Paths to Literacy

for students who are blind or visually impaired

Make your own textured puzzles!

textures on puzzle
A few simple steps made puzzles a lot more interesting for my 3 year old, deaf-blind son.  Most wooden puzzles are not accessible to children who are blind or visually impaired.  By adding some simple textures, I was able to make these puzzles a lot more fun and interesting for my son.  Matching textures is also an important skill for him to learn, and these puzzles give him practice with that.
 
Purpose for adding textures to a puzzle:
-interest of the child
-practice pairing textures

Materials: 

Here are some examples of textures I have used for puzzles for my son:

wooden puzzles with handles
  • 'puffy paint' designs
  • small beads
  • folded paper
  • tinfoil
  • string/yarn
  • fake fur
  • fabric
  • bubble wrap
  • plastic grocery bag
  • felt
  • buttons
  • pop tabs
  • foam stickers

Procedure: 

 

wooden puzzle with textures
  • Find a 'chunky' wooden puzzle (My son Liam likes ones with fun handles on the pieces).
  • I find most of my puzzles at garage sales. 
  • Gather fun textures that aren't too 'thick' so that once glued onto the puzzle piece the puzzle will still lay flat. 
  • Take two pieces of the same texture: hot glue one piece onto the bottom of one of the puzzle pieces. Then glue the matching piece of texture onto the board where the piece belongs. Choose a different texture for one of the other pieces and continue the same as before.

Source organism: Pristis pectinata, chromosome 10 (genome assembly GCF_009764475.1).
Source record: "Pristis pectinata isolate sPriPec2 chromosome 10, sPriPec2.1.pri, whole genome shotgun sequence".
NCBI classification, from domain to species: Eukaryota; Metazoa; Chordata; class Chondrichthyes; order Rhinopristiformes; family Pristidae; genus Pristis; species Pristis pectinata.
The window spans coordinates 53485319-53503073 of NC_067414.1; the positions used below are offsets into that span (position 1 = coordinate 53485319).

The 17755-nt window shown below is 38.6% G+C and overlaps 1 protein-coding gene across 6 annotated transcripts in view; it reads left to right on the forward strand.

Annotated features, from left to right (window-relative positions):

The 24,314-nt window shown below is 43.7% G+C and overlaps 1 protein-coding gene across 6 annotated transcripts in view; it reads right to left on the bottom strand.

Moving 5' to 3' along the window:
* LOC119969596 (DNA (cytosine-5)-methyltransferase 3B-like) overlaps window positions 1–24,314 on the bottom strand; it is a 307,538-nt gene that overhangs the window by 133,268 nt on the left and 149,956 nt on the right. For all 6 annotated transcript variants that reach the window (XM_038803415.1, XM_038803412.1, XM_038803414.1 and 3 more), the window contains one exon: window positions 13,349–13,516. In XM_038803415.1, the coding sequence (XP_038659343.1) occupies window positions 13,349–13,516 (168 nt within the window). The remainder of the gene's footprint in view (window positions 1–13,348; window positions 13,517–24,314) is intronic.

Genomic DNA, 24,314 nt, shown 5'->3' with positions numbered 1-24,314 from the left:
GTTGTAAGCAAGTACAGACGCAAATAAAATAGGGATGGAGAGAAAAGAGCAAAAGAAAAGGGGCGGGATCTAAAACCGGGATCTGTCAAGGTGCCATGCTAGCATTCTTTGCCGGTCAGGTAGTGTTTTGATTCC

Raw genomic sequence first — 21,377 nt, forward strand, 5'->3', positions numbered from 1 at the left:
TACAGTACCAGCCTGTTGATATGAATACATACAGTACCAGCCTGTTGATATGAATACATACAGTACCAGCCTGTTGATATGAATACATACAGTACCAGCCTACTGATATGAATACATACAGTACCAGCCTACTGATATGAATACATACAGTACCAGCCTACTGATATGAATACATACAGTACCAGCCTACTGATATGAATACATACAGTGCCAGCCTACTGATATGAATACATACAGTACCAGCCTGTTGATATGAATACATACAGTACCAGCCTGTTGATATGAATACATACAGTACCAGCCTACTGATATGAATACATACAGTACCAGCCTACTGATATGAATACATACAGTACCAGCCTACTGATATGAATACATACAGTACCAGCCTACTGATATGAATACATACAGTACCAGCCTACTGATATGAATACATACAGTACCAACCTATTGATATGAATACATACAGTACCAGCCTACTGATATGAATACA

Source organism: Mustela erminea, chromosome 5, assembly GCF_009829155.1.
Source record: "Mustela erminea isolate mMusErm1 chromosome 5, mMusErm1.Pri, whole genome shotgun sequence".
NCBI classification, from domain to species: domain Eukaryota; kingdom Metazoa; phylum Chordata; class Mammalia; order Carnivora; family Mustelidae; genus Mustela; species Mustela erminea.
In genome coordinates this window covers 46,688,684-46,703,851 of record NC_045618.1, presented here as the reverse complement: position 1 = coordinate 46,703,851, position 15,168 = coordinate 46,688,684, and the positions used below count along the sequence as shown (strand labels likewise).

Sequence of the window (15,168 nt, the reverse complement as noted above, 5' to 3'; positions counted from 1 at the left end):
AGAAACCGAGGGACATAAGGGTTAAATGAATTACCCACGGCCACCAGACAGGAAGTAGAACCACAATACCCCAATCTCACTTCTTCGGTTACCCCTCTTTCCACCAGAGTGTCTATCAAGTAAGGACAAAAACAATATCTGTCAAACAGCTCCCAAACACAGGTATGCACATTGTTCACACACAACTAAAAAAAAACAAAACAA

Variations: 

  • You could glue a texture on the top of the piece instead of the bottom or add texture to both the top and the bottom of the piece as well as the board.
  • Add braille labels to the puzzle piece and the empty space in the puzzle frame to work on matching words.
 
wooden puzzle with texturesWooden puzzle with textures
 

 

Textured Puzzle collage


 

 

Common Core and Braille Standards

Kindergarten - Word Analysis, Fluency, and Systematic Vocabulary Development : 

K.1.5a Identify two braille symbols as being the same or different.

Comments

positioning

Posted by from our Facebo...

Good question...on

Posted by Liams mom

Posted on April 18, 2013
Updated on: February 7, 2018

Previous comments for Make your own textured puzzles!

Liams mom commented on April 21, 2013

Good question...on 'variations' I added that the texture can be put on the top or the bottom. My son likes to lift up the pieces of the puzzle and feel the bottom so that is why I decided to do that for his puzzles.

from our Facebo... commented on April 21, 2013

Teaching the Visually Impaired wrote: "Why is the texture added to the back of the puzzle piece and not the top? Holding the puzzle piece in the correct position to go into the hole would necessitate the texture on the top. Otherwise, the matches become mirror images."